Thursday, July 25, 2024

Europe’s green transition needs more skilled workers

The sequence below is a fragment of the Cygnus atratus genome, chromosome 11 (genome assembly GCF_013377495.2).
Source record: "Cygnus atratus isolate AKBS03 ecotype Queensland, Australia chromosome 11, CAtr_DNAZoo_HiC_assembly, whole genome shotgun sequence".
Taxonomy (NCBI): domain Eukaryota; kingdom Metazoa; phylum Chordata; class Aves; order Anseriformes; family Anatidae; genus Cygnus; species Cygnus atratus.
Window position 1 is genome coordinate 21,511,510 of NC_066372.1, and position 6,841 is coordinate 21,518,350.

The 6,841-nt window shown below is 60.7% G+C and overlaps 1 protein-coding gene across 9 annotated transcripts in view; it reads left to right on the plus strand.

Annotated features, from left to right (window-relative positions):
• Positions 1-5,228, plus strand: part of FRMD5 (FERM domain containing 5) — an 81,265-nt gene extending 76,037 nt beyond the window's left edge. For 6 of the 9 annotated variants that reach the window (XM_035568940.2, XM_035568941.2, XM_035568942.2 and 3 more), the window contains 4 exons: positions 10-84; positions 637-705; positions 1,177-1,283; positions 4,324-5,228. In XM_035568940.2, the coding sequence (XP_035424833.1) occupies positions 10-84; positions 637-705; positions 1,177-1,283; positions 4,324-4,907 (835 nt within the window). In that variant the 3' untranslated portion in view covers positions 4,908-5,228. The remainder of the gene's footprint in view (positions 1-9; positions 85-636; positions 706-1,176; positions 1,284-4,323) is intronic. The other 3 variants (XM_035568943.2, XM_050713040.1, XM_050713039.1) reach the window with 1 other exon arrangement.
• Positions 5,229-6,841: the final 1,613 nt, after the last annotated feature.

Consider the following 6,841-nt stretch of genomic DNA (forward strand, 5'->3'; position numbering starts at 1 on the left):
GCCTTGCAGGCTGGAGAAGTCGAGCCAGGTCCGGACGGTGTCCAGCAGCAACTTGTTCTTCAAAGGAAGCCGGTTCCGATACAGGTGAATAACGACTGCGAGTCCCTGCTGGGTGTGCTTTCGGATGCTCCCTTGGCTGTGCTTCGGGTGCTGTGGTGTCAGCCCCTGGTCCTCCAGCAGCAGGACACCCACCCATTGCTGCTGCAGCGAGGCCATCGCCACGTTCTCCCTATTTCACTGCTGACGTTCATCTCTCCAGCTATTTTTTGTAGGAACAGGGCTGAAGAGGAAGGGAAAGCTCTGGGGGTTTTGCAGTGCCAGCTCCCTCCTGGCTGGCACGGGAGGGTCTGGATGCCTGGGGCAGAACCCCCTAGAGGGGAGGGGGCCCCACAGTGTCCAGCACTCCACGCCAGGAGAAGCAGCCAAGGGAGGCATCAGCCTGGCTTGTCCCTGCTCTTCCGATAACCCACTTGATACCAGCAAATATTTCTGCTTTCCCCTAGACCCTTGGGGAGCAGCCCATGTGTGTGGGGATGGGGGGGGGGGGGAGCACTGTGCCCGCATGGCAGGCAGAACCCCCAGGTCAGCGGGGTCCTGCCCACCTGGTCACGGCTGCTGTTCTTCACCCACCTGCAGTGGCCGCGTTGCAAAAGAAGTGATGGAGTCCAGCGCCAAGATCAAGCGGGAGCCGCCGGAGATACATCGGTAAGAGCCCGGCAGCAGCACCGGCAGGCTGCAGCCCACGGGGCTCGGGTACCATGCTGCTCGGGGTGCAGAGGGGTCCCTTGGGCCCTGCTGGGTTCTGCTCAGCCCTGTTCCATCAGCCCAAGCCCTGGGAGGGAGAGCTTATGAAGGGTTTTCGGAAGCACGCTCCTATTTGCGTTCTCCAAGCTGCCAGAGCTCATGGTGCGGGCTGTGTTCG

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Faced with the threat of climate change and growing technological competition from the US and China, a growing number of politicians across the European Union are calling for reindustrialisation to strengthen the clean-tech industry and enhance the bloc’s competitiveness. While these proposals may prove popular with European voters, they often overlook simple solutions to some of the EU’s fundamental challenges.The European Green Deal, the recently approved Critical Raw Materials Act, and the Net-Zero Industry Act (NZIA) are the cornerstones of the EU’s response to Chinese and American industrial policies, particularly US President Joe Biden’s Inflation Reduction Act. While political and business leaders have advocated a “European Industrial Deal” to complement these measures and boost local manufacturing, this may not be enough to generate the necessary investments in clean technologies. Certain green sectors, such as solar power, continue to rely heavily on global supply chains, underscoring the EU’s vulnerability and lack of a coherent industrial strategy.Nevertheless, there are grounds for cautious optimism. The EU’s clean-energy transition has gained momentum over the past four years, with renewables overtaking fossil fuels as the bloc’s primary power source. Meanwhile, investments in electric vehicles, battery gigafactories, and wind power have surged.Workers have a central role to play in the EU’s green transition. But as far-right parties rise to power across the bloc, populist leaders increasingly use ongoing labour shortages as a pretext to postpone action. Consequently, European policymakers find themselves at a crossroads. To facilitate the clean-energy transition, which is expected to create hundreds of thousands of high-quality jobs, they must first address the current shortage of skilled workers.The electrical contracting sector is a prime example. Europe is currently home to over 1.8mn electrical professionals, with near-zero unemployment in the industry. But to meet its ambitious clean-energy targets, the EU desperately needs more skilled workers. According to EuropeOn, the European association of electrical contractors, Germany needs over 90,000.To unlock the green transition’s full potential and enable clean-tech companies to expand, European countries must close the green skills gap. But this effort may require a broader societal shift, given that the current electrician shortage reflects Western societies’ preference for cognitive abilities over practical skills. As British journalist David Goodhart argues in his 2020 book Head, Hand, Heart: The Struggle for Dignity and Status in the 21st Century, today’s service-oriented economy, with its emphasis on academic qualifications, has led to the undervaluation of technical education.Fortunately, the NZIA could significantly enhance the appeal of technical careers. To foster co-operation between EU member states and the European Commission, the Act establishes a “Net-Zero Europe Platform.” Tasked with identifying shortages and monitoring labour-market needs, this mechanism could enable policymakers to direct EU funding toward targeted media campaigns tailored to specific national contexts provided there is political will to endow the platform with the power to act decisively. To the extent that such initiatives change public perceptions of technical vocations, they can play a pivotal role in cultivating a skilled workforce and accelerating the EU’s energy transition. But there are no quick fixes to the acute shortage of skilled professionals across the European economy. Training electricians, for example, typically takes three years. While policymakers and manufacturers might be tempted to pursue short-term training programmes to mitigate immediate labour shortages, such schemes often are mere stopgaps.One promising long-term solution is to expand access to apprenticeships. By allocating more resources to placing prospective employees within small and medium-size enterprises, European countries can train the qualified technicians they need to develop their clean-tech industries. Yet, despite its clear social and economic benefits, this approach remains underdeveloped, owing to limited support from national policymakers.As governments around the world develop their own green industrial policies, Europe must not squander the opportunity to establish itself as a global clean-tech leader. While the NZIA represents a promising first step, much more is needed. By embracing apprenticeships and fostering a culture of continuous learning, the EU could unleash a wave of innovation, driven by highly skilled workers, thereby ushering in an era of economic prosperity and paving the way to a more sustainable future.

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